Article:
Seasoned New Zealand entertainer Gary McCormick has launched a stinging attack on the "ritual humiliation, cruelty and bullying" taking place on New Zealand television screens on Sunday nights.
I've given the Idol franchise a hard time for this before and I'm going to do it again. This show gets more nasty and more contrived each season. All the versions I've seen from around the world are the same - they get huge mileage from publicly humiliating poor contestants who didn't realise they couldn't sing.

The judges obviously sit at home dreaming up new lines with more sting in a bid to outdo their fellow judges in the cruelty stakes. The story above quotes judge Paul Ellis:
Ellis denied judges manufactured nasty comments in a bid to boost the show's popularity. "I verbalise what comes into my head. I was chosen for the show for my experience and because I do call a spade a spade, I don't mince words," he said.
What a crock. The judge's comments are often out of proportion to the offending performance and only barely relevant. Last season I noticed that as the batch of poor performers was running out, this situation got worse - the judges were getting in their rehearsed put-downs while they still had a chance. Never mind if the contestant didn't really deserve it.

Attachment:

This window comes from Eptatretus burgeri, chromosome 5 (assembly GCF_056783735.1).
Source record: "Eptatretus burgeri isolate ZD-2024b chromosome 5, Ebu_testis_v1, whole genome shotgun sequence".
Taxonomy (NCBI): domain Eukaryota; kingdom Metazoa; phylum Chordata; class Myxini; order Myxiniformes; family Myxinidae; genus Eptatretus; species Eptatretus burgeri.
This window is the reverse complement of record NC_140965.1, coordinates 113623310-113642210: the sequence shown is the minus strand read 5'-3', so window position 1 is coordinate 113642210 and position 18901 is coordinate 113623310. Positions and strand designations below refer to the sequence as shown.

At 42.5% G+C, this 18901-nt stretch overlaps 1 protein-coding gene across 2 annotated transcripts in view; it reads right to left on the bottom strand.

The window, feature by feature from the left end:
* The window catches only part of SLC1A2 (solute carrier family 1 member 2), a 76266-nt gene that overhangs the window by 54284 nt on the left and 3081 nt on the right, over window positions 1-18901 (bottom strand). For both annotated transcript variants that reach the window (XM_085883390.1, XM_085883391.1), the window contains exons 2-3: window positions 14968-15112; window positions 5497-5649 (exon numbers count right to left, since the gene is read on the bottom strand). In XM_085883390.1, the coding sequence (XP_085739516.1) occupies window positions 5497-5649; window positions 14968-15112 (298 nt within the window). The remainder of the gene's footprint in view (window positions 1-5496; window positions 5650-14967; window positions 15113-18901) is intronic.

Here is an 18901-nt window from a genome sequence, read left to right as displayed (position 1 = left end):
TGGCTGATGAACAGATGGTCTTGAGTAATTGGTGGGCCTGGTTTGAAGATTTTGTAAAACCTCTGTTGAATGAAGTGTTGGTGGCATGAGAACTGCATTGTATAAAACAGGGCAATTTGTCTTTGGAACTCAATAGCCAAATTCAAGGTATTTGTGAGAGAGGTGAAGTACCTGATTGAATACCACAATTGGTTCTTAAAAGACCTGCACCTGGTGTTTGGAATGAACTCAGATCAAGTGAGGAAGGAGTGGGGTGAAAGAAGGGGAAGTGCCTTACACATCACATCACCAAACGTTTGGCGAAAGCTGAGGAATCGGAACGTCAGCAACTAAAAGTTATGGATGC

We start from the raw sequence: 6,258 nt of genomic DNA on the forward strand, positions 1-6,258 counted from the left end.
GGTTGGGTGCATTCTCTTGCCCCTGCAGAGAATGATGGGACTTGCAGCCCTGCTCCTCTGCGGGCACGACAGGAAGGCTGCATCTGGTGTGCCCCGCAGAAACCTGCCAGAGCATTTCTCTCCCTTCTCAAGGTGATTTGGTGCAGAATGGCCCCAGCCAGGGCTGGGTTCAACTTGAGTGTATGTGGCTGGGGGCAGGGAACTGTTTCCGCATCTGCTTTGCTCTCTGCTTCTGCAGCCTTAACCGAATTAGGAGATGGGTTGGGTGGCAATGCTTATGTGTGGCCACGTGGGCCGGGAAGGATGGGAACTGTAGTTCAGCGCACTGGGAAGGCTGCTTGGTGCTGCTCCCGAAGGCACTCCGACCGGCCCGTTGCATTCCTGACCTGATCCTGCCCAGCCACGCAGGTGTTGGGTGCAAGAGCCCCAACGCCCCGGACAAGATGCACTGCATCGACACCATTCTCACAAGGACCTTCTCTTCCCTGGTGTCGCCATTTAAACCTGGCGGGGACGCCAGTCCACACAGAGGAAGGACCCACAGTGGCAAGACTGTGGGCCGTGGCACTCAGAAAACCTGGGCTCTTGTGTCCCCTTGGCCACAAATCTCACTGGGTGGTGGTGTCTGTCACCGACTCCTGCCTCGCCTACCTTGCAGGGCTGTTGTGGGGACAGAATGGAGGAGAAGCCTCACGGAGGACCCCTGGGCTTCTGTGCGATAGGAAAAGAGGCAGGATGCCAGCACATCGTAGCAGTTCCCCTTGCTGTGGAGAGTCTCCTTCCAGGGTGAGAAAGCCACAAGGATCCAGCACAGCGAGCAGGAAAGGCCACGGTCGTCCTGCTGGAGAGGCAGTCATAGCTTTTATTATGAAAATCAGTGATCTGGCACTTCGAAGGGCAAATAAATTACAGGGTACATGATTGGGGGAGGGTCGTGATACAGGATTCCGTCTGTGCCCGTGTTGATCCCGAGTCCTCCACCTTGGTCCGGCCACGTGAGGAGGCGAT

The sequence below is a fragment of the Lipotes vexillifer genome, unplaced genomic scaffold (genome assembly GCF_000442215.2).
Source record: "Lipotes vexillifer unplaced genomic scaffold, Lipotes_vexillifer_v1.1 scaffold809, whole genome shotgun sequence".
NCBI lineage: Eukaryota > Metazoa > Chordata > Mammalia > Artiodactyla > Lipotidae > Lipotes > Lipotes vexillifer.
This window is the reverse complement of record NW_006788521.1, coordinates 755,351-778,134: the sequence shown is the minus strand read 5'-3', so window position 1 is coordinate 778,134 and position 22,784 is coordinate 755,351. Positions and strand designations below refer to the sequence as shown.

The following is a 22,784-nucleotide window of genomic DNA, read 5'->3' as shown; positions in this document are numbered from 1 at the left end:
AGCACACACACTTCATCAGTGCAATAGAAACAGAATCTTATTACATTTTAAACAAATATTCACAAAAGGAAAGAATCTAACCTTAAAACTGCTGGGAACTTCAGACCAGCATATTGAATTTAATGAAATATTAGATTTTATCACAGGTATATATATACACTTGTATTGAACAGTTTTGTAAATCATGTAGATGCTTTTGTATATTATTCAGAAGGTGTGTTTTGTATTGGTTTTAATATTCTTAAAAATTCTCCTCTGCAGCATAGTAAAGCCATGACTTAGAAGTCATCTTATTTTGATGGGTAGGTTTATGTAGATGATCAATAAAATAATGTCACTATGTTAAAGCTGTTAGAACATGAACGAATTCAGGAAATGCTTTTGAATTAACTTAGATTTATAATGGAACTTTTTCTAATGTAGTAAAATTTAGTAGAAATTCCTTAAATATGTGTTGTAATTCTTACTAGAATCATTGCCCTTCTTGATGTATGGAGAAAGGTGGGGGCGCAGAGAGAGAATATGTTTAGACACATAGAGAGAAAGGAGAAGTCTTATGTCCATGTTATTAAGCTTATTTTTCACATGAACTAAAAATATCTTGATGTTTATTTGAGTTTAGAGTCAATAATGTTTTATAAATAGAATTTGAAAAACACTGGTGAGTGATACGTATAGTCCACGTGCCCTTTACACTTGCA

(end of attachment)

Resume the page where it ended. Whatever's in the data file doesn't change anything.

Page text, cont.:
Anyway, I have two concerns about this trend on television:

(1) I do feel for the contestants. In many cases they are innocents who are obviously surprised and very upset. I know that they should know what they are getting into but the reality is more complex.

(2) There is a bigger picture with serious consequences for our society. This program is encouraging our children to get enjoyment from humiliating other people. This is not a good thing at all.